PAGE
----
Monster Machines: How Russia Built A Ship Too Big To Set Sail

Monster Machines: How Russia Built A Ship Too Big To Set Sail

Designed to act as the eyes and ears of the Soviet Pacific Fleet, this massive command ship was among Russia’s most ambitious Cold War constructs. Packing cutting edge electronic warfare and communications systems, this enormous ship could have become the monolithic centrepiece of Russia’s navy. So why did it end up rotting away as off-shore barracks instead?

Commissioned in 1989, the Ural (SSV-33) was a 265m long, 33,000-tonne communications and intelligence gathering vessel operated by the Soviet navy at the tail end of the Cold War. The Ural performed a variety of roles during its decade of service, including that of fleet flagship, space and missile tracking, electronic warfare and reconnaissance, and as a communications relay.

The Ural was built from an earlier Kirov class cruiser design and powered by a pair of 171 MWt nuclear reactors working in tandem with an oil turbine to produce a whopping 66,500 HP, enabling speeds in excess of 21 knots. Not bad for a ship so large that nearly 1000 sailors were needed to operate it.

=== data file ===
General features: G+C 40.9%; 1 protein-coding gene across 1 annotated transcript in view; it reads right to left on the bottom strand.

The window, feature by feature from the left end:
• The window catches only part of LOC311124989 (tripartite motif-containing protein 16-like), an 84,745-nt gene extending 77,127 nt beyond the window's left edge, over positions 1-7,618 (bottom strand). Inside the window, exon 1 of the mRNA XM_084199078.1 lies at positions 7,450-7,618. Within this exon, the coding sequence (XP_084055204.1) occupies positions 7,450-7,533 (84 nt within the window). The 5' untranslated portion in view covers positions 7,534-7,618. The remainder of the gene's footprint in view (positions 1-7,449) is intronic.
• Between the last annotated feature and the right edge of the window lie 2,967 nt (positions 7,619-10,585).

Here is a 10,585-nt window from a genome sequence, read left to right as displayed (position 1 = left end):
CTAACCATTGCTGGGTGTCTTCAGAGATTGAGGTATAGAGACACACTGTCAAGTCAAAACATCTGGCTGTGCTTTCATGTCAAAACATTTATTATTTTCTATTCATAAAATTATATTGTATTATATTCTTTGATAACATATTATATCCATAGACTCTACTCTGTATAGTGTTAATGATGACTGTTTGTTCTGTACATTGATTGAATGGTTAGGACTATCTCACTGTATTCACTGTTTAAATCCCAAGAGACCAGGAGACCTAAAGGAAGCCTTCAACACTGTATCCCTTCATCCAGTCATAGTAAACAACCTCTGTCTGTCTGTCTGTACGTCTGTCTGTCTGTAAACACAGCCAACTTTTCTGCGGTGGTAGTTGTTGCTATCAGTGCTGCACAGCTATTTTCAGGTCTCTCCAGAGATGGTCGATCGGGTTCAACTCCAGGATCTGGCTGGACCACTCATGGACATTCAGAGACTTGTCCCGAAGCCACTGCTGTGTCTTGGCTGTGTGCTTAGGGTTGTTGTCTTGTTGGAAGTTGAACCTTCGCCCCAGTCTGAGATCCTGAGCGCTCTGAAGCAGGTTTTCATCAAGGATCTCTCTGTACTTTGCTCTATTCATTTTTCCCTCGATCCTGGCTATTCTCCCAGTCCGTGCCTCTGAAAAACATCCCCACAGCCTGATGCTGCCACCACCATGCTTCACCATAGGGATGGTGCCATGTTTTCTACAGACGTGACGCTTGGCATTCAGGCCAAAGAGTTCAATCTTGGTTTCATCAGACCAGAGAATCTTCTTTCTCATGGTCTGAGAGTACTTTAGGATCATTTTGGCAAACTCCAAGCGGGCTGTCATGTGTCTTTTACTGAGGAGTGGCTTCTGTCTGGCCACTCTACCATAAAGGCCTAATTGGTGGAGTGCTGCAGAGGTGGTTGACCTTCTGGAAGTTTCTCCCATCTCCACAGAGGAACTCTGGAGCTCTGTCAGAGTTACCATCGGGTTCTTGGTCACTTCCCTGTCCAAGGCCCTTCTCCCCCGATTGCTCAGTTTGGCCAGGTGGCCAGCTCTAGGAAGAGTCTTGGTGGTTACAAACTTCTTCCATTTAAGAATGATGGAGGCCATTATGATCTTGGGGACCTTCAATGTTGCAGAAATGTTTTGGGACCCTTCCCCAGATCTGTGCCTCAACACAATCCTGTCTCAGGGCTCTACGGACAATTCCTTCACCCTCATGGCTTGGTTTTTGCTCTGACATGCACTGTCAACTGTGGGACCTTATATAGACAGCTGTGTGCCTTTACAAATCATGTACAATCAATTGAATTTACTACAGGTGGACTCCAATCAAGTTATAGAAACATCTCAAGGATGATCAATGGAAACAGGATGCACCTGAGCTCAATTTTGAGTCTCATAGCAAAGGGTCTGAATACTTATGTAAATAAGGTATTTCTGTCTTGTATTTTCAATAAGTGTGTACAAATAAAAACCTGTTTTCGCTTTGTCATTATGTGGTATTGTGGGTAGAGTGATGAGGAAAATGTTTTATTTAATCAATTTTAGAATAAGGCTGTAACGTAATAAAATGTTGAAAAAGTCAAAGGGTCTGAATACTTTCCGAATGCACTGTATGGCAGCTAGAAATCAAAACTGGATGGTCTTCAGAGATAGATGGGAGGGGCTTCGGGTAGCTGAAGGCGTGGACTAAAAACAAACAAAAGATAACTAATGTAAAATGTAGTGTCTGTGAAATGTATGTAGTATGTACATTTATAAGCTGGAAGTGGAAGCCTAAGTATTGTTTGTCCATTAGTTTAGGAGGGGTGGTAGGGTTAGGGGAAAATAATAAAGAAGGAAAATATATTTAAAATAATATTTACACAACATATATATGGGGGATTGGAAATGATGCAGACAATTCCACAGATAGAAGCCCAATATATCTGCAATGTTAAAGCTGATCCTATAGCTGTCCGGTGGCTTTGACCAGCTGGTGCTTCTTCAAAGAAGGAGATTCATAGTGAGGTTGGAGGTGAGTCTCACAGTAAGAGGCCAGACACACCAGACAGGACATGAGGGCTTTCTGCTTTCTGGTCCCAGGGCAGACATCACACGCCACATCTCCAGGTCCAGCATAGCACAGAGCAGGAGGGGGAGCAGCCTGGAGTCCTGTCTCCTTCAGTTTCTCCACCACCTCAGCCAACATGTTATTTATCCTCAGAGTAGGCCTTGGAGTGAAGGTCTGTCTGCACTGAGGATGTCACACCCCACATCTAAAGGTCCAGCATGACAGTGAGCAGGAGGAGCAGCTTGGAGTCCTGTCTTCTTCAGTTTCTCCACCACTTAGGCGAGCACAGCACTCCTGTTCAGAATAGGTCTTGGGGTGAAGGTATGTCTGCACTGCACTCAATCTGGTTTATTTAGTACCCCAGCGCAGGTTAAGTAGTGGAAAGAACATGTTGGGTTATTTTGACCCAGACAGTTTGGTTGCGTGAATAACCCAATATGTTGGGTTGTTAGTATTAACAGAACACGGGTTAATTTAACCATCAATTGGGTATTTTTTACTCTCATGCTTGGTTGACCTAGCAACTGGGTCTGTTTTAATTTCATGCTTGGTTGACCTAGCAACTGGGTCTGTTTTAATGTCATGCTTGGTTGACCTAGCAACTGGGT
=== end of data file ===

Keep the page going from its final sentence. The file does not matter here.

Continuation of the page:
Sporting the latest and greatest in Soviet electronics, the Ural offered unmatched intelligence gathering capabilities. Not only adept at identifying and tracking airborne, surface and underwater threats, the Ural could even keep tabs on passing satellites and spot ICBM’s before they reentered the atmosphere, rapidly evaluating and disseminating that intelligence to the rest of the fleet in near real-time — an unheard of capability at the time. What’s more, its electronic warfare systems were powerful enough to span the breadth of the Pacific ocean, allowing the Ural to conduct operations without ever leaving port.

Not that it actually could leave. The Ural was so overwhelmingly large that there wasn’t a pier in the Pacific big enough to dock it. As such, it had to be anchored just offshore with supplies and troops ferried out to it by smaller ships. The Ural proved so costly to operate — without even being deployed — that it was eventually converted into a floating barracks for naval officers before being decommissioned and scrapped in 2001.

[English RussiaGlobal SecurityMilitary Today]